It was originally raised by the "father" of the plate tectonics hypothesis, Alfred Wegener. It was challenged by the physicist Harold Jeffreys who calculated that the magnitude of tidal friction required would have quickly brought the Earth's rotation to a halt long ago. Many plates are moving north and eastward, and the dominantly westward motion of the Pacific ocean basins is simply from the eastward bias of the Pacific spreading center (which is not a predicted manifestation of such lunar forces). It is argued, however, that relative to the lower mantle, there is a slight westward component in the motions of all the plates.

Relative significance of each mechanism

Plate motion based on Global Positioning System (GPS) satellite data from NASA JPL. Vectors show direction and magnitude of motion.

The actual vector of a plate's motion must necessarily be a function of all the forces acting upon the plate. However, therein remains the problem regarding what degree each process contributes to the motion of each tectonic plate.

The diversity of geodynamic settings and properties of each plate must clearly result in differences in the degree to which such processes are actively driving the plates. One method of dealing with this problem is to consider the relative rate at which each plate is moving and to consider the available evidence of each driving force upon the plate as far as possible.

One of the most significant correlations found is that lithospheric plates attached to downgoing (subducting) plates move much faster than plates not attached to subducting plates. The Pacific plate, for instance, is essentially surrounded by zones of subduction (the so-called Ring of Fire) and moves much faster than the plates of the Atlantic basin, which are attached (perhaps one could say 'welded') to adjacent continents instead of subducting plates. It is thus thought that forces associated with the downgoing plate (slab pull and slab suction) are the driving forces which determine the motion of plates, except for those plates which are not being subducted.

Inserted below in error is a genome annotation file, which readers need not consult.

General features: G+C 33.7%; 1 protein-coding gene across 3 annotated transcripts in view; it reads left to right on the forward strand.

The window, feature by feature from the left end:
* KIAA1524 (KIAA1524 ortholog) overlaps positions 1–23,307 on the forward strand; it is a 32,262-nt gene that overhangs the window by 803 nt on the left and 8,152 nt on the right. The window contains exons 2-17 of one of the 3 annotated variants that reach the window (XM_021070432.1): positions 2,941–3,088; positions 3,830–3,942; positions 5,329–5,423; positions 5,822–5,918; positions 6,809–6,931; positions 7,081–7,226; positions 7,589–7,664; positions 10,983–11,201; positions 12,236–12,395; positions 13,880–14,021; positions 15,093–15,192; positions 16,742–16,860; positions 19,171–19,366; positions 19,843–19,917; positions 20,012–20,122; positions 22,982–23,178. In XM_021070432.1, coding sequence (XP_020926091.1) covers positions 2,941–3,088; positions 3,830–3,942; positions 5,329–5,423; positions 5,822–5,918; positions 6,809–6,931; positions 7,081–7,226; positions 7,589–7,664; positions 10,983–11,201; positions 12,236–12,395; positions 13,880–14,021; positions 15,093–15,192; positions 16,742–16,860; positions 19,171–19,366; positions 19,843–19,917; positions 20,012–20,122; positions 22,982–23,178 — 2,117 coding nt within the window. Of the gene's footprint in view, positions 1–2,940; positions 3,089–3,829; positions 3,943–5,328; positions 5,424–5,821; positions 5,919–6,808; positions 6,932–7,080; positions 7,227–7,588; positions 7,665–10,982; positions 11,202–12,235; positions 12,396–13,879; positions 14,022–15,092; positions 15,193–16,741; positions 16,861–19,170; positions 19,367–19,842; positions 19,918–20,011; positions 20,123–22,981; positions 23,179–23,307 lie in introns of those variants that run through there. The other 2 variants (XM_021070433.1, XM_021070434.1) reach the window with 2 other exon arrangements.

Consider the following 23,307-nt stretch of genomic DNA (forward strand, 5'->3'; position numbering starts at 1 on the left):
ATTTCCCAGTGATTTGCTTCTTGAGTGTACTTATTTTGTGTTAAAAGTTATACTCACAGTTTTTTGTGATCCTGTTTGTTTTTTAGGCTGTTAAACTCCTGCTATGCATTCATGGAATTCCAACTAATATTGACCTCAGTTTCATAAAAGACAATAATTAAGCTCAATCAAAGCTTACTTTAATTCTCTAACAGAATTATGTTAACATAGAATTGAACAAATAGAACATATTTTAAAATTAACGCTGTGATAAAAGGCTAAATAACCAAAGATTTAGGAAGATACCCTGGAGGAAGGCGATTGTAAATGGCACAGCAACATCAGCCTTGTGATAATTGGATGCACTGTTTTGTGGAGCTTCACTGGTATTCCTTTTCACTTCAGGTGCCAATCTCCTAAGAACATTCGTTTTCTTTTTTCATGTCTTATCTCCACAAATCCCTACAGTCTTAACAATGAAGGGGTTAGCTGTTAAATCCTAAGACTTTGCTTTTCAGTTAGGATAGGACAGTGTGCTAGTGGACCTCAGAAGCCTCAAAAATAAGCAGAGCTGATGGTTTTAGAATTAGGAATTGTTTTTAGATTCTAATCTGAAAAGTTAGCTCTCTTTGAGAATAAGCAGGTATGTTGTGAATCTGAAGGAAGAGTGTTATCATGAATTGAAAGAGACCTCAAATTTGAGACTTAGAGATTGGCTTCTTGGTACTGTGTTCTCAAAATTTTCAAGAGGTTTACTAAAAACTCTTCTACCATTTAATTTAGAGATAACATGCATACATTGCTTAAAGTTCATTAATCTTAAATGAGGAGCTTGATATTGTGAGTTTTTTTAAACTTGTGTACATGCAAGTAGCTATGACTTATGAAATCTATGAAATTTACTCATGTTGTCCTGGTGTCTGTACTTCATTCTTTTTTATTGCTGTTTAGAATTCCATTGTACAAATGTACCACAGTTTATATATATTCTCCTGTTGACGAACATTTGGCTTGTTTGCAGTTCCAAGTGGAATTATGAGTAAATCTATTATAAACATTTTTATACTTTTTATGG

The driving forces of plate motion are, nevertheless, still very active subjects of on-going discussion and research in the geophysical community.

Major Plates

The main plates are

  • African Plate covering Africa - Continental plate
  • Antarctic Plate covering Antarctica - Continental plate
  • Australian Plate covering Australia - Continental plate
  • Indian Plate covering Indian subcontinent and a part of Indian Ocean - Continental plate
  • Eurasian Plate covering Asia and Europe - Continental plate
  • North American Plate covering North America and north-east Siberia - Continental plate
  • South American Plate covering South America - Continental plate
  • Pacific Plate covering the Pacific Ocean - Oceanic plate

Notable minor plates include the Arabian Plate, the Caribbean Plate, the Juan de Fuca Plate, the Cocos Plate, the Nazca Plate, the Philippine Plate and the Scotia Plate.

The movement of plates has caused the formation and break-up of continents over time, including occasional formation of a supercontinent that contains most or all of the continents. The supercontinent Rodinia is thought to have formed about 1 billion years ago and to have embodied most or all of Earth's continents, and broken up into eight continents around 600 million years ago. The eight continents later re-assembled into another supercontinent called Pangaea; Pangaea eventually broke up into Laurasia (which became North America and Eurasia) and Gondwana (which became the remaining continents).